Hawaii’s reopening may be good for tourism. Is it good for locals?
By Tariro Mzezewa
Since Hawaii welcomed tourists back in mid-October, allowing them to skip its 14-day quarantine as long as they had a negative coronavirus test, more than 100,000 people have rushed to the islands from mainland states, exciting state officials, some hoteliers, airlines and local business owners, who for seven months have watched the state’s economy grind to a halt.
Instead of the quarantine, the islands began accepting a preflight coronavirus test for entry under a program it is calling Safe Travels. The state is only accepting what are known as nucleic acid amplification tests processed by specially certified laboratories and test results from certain trusted testing and travel partners, including some airlines.
Those who test negative within 72 hours of departure are exempt from quarantine upon arrival. Those who didn’t take a test before flying have to quarantine for 14 days, and those who arrive with a pending test must quarantine until they receive negative results. People who test positive are required to immediately take a PCR test, which detects the virus’ genetic material, and quarantine in their hotel room or other vacation lodging.
“Hawaii is at the vanguard of what travel will look like for the next year or so as we reopen,” said Avi Mannis, senior vice president of marketing at Hawaiian Airlines, one of a handful of airlines that began offering pre-travel COVID-19 tests in October.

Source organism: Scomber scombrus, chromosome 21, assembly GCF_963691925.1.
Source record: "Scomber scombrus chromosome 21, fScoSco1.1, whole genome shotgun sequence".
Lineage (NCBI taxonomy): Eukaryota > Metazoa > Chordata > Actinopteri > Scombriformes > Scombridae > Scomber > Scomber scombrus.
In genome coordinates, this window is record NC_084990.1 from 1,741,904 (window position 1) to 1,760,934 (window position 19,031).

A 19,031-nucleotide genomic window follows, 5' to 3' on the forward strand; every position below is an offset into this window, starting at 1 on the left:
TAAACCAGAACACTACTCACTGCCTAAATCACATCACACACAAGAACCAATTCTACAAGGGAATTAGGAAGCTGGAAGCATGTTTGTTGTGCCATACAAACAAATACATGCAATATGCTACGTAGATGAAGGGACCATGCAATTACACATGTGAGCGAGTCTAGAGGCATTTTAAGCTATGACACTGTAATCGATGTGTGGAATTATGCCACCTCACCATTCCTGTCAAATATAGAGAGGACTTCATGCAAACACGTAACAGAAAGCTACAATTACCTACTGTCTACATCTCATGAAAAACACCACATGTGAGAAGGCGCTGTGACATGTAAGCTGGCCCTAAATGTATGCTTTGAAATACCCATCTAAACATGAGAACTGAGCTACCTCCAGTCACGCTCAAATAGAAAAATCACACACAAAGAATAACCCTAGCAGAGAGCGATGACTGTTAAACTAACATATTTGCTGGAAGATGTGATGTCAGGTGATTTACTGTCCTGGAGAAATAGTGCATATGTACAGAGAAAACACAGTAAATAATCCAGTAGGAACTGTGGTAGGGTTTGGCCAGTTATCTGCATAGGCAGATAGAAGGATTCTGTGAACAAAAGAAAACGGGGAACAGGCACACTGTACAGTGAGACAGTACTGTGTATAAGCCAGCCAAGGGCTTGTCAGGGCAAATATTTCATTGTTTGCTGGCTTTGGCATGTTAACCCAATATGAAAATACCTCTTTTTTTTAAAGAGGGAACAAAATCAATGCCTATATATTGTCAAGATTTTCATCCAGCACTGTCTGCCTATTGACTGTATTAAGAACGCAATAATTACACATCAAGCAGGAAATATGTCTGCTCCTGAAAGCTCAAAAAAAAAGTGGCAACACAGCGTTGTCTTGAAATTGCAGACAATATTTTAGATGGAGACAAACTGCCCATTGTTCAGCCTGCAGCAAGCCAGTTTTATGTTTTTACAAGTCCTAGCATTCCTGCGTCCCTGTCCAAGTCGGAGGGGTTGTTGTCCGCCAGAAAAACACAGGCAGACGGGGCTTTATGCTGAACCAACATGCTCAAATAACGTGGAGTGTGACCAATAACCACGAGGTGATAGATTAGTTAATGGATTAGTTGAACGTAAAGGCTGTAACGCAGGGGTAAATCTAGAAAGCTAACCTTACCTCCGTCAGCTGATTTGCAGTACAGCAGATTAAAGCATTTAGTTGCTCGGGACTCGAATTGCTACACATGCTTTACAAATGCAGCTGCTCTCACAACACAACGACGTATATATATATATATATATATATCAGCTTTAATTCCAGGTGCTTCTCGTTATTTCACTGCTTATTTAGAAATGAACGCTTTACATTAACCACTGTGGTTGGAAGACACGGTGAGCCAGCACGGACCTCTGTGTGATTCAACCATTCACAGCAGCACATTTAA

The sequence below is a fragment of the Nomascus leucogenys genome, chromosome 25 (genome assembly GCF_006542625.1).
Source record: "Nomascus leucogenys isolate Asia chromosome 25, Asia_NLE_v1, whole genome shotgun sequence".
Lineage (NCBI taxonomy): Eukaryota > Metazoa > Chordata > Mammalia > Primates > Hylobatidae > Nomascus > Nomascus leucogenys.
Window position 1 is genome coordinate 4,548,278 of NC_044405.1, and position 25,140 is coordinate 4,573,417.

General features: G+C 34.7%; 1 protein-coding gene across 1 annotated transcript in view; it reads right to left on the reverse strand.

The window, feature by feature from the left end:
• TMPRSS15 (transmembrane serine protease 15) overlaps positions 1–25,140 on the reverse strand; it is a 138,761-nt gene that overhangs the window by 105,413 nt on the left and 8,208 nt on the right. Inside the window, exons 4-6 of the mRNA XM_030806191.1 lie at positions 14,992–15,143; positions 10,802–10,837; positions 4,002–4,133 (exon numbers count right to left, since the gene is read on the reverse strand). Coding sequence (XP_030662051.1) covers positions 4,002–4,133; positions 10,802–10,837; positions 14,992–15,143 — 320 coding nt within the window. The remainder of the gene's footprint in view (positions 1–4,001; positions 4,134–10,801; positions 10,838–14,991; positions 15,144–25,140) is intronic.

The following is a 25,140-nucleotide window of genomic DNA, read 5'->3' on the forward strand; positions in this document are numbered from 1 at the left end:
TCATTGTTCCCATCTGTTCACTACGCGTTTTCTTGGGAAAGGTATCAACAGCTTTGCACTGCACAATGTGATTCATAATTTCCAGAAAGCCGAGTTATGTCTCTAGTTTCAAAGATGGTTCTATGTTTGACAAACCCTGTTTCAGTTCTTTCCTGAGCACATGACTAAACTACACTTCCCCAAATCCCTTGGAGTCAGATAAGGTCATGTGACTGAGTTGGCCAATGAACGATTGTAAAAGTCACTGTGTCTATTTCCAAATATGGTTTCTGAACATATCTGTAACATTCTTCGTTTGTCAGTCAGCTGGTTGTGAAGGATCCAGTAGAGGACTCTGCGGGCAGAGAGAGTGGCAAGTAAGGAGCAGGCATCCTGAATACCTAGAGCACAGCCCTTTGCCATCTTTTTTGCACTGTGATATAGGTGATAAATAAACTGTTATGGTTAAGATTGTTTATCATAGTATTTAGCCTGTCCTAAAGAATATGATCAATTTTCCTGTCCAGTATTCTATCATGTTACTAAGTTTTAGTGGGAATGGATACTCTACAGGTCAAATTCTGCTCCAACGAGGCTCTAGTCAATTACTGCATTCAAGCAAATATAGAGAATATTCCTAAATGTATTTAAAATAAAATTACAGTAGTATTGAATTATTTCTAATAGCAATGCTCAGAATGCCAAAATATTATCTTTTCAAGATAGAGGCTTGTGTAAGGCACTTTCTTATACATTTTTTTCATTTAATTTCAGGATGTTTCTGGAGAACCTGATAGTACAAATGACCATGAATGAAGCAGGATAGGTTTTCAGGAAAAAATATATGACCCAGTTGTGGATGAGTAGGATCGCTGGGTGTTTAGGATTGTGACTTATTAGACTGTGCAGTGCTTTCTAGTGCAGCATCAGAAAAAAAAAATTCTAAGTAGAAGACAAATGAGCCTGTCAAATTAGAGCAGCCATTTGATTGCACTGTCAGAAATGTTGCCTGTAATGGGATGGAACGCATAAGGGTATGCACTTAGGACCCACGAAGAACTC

Hawaiian, through Worksite Labs, is offering state-approved tests to passengers at drive-thru labs near Los Angeles International and San Francisco International airports for $90 for results within 36 hours, or $150 for day-of-travel express service. Passengers take PCR tests within 72 hours of traveling, upload their results to the Hawaii Safe Travel app before departing and show their results to state authorities in Hawaii upon landing. But the airline doesn’t check passengers’ test results before they board.
“Your test results are between you, your health care provider and the state of Hawaii,” Mannis said.
The surge of arrivals — 8,000 of them on the first day pretesting was available — presented an opportunity to test out new protocols for travelers that could help determine how to reopen travel internationally. If Hawaii’s reopening goes well, the belief is that preflight testing could become widespread. And on the islands, if hotels can figure out how to deal with growing occupancy, the same thing could be done worldwide.
But what travel industry actors view as an opportunity to reopen safely and pave a way forward, many locals and residents view as putting them in harm’s way with untested protocols and allowing people who might have the coronavirus onto the islands.
“It feels like at every point that tourism gets prioritized,” said Landon Tom, a bartender and waiter in Waikiki. “It feels, whether intentionally or not, like we are the guinea pigs for tourism, like our leaders and the airlines are saying, ‘Can we safely reopen tourism or not? Well, let’s see if Hawaii survives. If it does, let’s keep going. If it doesn’t, probably a lot of Pacific Islanders have gotten sick and suffered.’”
Tom said that on a recent hike near his home, he saw several groups of tourists heading to popular Koko Head without masks on, making him nervous that if any of them had the coronavirus they could pass it on to locals.
“Tourism is terrorism to me right now,” he said. “I’d ask tourists to stay home for now, if they can. You could test negative but get the virus afterward, or you could have it and not realize. Why not skip this vacation for now?”
Tourist arrivalsf ell 99%
Earlier this year, as governments and health organizations advised against nonessential travel, Hawaii’s governor, David Ige, instituted a mandatory 14-day quarantine, a deterrent for tourists looking to escape for a quick vacation. In April, the state was paying people to leave in order to keep tourists out.